Accessibility links

Breaking News

UN: Rwanda Genocide Suspect Unable to Stand Trial

Felicien Kabuga, an alleged financier of the 1994 genocide in Rwanda, attends a hearing in The Hague, Aug. 18, 2022, . On June 7, the court ruled Kabuga was unfit to stand in the dock, but despite that, the case against him will continue.

THE HAGUE - Judges at a U.N. war crimes court ruled that elderly Rwandan genocide suspect Felicien Kabuga is unfit to stand trial but said slimmed-down legal proceedings in his case can continue, in a decision published on Wednesday.

"The trial chamber finds Mr. Kabuga is no longer capable of meaningful participation in his trial," a decision published on the Hague court's website said.

The decision came after doctors found Kabuga suffered from dementia.

It is rare for suspects before international courts to be declared mentally unfit to stand trial, though many defendants try.

Instead of halting the trial, the judges said they would set up an "alternative finding procedure that resembles a trial as closely as possible, but without the possibility of a conviction."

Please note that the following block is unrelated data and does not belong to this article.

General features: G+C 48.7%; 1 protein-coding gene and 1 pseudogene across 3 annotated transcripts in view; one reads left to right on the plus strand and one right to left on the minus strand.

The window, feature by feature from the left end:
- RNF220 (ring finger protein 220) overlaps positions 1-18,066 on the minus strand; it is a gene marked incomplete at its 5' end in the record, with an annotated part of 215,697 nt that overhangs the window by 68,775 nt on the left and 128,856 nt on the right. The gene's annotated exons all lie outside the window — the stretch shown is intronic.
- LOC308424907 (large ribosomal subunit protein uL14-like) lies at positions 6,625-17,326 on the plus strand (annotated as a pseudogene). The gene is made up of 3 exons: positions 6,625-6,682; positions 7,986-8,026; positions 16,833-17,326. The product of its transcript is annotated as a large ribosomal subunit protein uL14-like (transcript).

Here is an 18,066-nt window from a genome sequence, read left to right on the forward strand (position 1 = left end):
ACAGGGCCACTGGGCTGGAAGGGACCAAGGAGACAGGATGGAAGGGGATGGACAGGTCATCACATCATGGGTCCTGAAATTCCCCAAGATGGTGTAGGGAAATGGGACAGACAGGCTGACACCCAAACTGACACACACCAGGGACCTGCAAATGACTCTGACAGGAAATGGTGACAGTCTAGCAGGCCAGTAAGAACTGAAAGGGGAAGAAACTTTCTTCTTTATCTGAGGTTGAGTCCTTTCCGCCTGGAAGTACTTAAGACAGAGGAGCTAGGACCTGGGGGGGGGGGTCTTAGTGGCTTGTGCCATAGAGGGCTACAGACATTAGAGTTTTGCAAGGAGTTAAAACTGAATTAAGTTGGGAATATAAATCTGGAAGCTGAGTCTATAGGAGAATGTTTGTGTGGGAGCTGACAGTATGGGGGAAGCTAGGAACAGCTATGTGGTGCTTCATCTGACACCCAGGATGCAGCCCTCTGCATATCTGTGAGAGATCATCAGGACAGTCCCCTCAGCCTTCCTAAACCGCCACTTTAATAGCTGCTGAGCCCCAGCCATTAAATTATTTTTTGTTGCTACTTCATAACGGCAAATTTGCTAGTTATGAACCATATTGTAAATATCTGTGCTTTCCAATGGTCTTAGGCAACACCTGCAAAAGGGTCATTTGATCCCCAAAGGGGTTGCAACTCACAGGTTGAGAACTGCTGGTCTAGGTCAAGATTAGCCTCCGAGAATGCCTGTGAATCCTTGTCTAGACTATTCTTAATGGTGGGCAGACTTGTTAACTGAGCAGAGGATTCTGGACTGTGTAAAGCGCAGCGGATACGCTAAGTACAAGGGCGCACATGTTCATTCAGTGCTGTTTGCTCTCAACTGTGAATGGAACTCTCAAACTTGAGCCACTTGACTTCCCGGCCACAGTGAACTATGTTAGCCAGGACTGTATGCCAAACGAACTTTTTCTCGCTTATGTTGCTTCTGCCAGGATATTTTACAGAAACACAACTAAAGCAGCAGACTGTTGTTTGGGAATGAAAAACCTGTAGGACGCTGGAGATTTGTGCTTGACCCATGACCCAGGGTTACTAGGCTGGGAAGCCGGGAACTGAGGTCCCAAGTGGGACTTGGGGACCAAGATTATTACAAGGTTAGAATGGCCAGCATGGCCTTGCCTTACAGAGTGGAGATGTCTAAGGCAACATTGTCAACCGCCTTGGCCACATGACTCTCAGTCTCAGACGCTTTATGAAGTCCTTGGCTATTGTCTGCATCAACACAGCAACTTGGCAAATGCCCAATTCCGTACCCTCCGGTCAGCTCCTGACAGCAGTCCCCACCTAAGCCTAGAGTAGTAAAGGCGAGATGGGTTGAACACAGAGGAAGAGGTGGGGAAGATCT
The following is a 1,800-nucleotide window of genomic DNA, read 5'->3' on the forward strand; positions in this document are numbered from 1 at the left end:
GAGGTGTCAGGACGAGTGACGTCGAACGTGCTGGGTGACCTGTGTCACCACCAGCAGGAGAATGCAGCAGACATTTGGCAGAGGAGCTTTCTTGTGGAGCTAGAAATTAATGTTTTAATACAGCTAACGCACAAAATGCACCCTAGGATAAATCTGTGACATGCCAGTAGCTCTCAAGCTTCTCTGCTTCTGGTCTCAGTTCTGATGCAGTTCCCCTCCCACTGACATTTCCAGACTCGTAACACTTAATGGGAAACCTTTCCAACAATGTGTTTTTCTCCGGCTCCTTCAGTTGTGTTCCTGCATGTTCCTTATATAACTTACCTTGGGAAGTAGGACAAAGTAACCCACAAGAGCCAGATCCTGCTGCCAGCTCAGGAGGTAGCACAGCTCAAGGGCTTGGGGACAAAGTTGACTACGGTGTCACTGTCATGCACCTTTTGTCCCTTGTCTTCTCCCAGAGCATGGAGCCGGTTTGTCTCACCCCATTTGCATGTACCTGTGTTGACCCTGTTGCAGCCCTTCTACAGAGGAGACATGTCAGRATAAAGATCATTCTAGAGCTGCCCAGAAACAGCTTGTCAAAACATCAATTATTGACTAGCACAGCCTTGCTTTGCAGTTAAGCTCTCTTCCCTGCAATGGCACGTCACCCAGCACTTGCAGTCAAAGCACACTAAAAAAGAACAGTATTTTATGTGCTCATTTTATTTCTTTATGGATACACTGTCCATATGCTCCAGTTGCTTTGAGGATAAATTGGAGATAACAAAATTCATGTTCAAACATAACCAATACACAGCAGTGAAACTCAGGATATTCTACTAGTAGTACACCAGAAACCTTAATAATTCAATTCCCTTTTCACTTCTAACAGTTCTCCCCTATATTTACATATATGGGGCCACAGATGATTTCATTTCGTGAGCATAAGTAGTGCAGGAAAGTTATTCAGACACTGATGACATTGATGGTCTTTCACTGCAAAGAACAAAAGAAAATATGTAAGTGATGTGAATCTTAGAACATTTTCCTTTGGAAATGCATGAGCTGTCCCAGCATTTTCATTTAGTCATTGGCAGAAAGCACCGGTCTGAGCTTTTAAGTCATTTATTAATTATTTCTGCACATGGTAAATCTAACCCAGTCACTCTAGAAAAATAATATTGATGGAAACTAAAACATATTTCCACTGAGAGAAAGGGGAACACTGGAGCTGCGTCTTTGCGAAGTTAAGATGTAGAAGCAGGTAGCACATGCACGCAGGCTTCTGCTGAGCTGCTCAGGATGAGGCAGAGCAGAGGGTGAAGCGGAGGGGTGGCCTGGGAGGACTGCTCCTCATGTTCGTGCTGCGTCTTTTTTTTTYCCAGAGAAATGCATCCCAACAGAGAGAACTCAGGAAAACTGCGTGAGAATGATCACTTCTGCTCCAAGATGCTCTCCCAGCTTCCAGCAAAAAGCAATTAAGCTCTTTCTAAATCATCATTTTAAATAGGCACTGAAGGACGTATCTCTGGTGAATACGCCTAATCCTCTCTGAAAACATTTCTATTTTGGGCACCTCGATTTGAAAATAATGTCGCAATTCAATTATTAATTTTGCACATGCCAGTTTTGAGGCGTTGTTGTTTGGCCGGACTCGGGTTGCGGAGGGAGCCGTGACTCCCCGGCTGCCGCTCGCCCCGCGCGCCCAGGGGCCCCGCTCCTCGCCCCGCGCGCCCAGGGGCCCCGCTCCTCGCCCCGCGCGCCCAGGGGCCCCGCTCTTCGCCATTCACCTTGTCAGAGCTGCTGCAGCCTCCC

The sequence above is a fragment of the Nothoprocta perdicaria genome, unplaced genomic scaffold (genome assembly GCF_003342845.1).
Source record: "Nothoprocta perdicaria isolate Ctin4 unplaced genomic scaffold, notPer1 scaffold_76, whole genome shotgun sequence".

It was not immediately clear what form such proceedings will take or what will happen to Kabuga who is in the court's detention center in The Hague.

The former coffee and tea tycoon has denied the charges of genocide and crimes against humanity. Prosecutors say Kabuga promoted hate speech through his broadcaster, Radio Television Libre des Milles Collines (RTLM), and armed ethnic Hutu militias.

Kabuga has been on trial at The Hague branch of the United Nations mechanism that took over operations of the International Criminal Tribunal for Rwanda since September last year. His lawyers have tried since his arrest to get the case dropped over health concerns due to his advanced age.

Kabuga is in his late 80s, though his precise date of birth is disputed. He was arrested in France in 2020 after more than 20 years on the run.

The former businessman and radio station owner was one of the last suspects sought by the tribunal prosecuting crimes committed in the 1994 genocide, when ruling Hutu majority extremists killed more than 800,000 minority Tutsis and Hutu moderates in 100 days.